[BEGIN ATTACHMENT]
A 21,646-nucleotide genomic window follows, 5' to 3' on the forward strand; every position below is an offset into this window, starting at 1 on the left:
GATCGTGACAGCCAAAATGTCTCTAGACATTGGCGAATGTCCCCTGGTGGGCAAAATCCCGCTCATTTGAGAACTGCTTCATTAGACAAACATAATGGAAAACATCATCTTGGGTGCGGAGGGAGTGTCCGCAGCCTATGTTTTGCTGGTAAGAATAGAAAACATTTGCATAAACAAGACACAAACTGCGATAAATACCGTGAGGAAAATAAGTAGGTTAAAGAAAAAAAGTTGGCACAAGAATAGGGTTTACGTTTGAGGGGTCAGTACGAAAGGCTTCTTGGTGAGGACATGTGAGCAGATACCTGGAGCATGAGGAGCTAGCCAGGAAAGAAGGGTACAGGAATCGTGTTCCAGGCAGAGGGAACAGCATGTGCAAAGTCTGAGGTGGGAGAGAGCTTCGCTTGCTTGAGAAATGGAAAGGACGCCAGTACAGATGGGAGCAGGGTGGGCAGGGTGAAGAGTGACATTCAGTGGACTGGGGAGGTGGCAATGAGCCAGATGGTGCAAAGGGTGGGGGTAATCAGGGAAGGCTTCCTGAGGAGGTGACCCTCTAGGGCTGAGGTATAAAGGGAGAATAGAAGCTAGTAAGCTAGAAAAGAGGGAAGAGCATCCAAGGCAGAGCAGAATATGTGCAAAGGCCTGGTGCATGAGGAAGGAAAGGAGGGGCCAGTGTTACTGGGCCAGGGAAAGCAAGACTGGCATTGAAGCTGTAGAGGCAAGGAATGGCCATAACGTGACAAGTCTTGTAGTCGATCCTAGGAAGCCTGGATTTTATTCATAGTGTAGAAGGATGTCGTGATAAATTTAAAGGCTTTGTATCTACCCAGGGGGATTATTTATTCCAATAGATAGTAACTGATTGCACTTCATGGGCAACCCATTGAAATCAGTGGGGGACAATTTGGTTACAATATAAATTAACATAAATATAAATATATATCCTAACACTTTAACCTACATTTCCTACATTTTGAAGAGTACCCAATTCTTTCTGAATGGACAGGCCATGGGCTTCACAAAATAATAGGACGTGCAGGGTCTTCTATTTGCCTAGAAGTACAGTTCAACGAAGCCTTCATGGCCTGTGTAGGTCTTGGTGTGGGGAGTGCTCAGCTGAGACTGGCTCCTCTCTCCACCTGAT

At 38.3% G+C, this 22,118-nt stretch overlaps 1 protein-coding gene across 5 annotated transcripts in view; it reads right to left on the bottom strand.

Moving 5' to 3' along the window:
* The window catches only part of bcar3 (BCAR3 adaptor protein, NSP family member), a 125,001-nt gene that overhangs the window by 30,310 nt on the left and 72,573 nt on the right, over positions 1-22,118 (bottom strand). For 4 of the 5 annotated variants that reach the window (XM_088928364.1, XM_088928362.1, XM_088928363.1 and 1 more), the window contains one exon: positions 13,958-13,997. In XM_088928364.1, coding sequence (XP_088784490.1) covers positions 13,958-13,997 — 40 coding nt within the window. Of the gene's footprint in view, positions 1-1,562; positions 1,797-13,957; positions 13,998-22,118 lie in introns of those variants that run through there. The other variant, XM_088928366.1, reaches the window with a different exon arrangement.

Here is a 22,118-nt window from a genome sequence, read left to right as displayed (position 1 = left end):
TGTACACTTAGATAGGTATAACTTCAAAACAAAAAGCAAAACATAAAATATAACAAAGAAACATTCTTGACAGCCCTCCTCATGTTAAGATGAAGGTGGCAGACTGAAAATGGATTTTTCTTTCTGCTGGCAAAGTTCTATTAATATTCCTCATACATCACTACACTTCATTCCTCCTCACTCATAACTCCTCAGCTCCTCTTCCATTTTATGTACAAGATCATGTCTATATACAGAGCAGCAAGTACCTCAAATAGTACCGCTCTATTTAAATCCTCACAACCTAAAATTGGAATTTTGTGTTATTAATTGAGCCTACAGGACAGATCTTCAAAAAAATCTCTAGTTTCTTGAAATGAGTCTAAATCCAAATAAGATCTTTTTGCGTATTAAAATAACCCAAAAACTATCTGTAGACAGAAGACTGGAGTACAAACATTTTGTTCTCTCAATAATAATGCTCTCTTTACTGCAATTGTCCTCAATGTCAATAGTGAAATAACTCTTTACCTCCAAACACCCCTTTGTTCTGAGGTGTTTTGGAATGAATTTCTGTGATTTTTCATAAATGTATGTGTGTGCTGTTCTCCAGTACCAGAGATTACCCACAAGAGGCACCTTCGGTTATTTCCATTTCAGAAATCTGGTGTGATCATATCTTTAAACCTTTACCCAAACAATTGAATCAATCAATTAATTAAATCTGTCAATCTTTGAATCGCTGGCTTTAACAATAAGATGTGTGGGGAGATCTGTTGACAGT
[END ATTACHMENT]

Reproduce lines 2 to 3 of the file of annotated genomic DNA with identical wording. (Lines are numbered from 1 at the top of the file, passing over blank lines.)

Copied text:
GATCGTGACAGCCAAAATGTCTCTAGACATTGGCGAATGTCCCCTGGTGGGCAAAATCCCGCTCATTTGAGAACTGCTTCATTAGACAAACATAATGGAAAACATCATCTTGGGTGCGGAGGGAGTGTCCGCAGCCTATGTTTTGCTGGTAAGAATAGAAAACATTTGCATAAACAAGACACAAACTGCGATAAATACCGTGAGGAAAATAAGTAGGTTAAAGAAAAAAAGTTGGCACAAGAATAGGGTTTACGTTTGAGGGGTCAGTACGAAAGGCTTCTTGGTGAGGACATGTGAGCAGATACCTGGAGCATGAGGAGCTAGCCAGGAAAGAAGGGTACAGGAATCGTGTTCCAGGCAGAGGGAACAGCATGTGCAAAGTCTGAGGTGGGAGAGAGCTTCGCTTGCTTGAGAAATGGAAAGGACGCCAGTACAGATGGGAGCAGGGTGGGCAGGGTGAAGAGTGACATTCAGTGGACTGGGGAGGTGGCAATGAGCCAGATGGTGCAAAGGGTGGGGGTAATCAGGGAAGGCTTCCTGAGGAGGTGACCCTCTAGGGCTGAGGTATAAAGGGAGAATAGAAGCTAGTAAGCTAGAAAAGAGGGAAGAGCATCCAAGGCAGAGCAGAATATGTGCAAAGGCCTGGTGCATGAGGAAGGAAAGGAGGGGCCAGTGTTACTGGGCCAGGGAAAGCAAGACTGGCATTGAAGCTGTAGAGGCAAGGAATGGCCATAACGTGACAAGTCTTGTAGTCGATCCTAGGAAGCCTGGATTTTATTCATAGTGTAGAAGGATGTCGTGATAAATTTAAAGGCTTTGTATCTACCCAGGGGGATTATTTATTCCAATAGATAGTAACTGATTGCACTTCATGGGCAACCCATTGAAATCAGTGGGGGACAATTTGGTTACAATATAAATTAACATAAATATAAATATATATCCTAACACTTTAACCTACATTTCCTACATTTTGAAGAGTACCCAATTCTTTCTGAATGGACAGGCCATGGGCTTCACAAAATAATAGGACGTGCAGGGTCTTCTATTTGCCTAGAAGTACAGTTCAACGAAGCCTTCATGGCCTGTGTAGGTCTTGGTGTGGGGAGTGCTCAGCTGAGACTGGCTCCTCTCTCCACCTGAT

At 38.3% G+C, this 22,118-nt stretch overlaps 1 protein-coding gene across 5 annotated transcripts in view; it reads right to left on the bottom strand.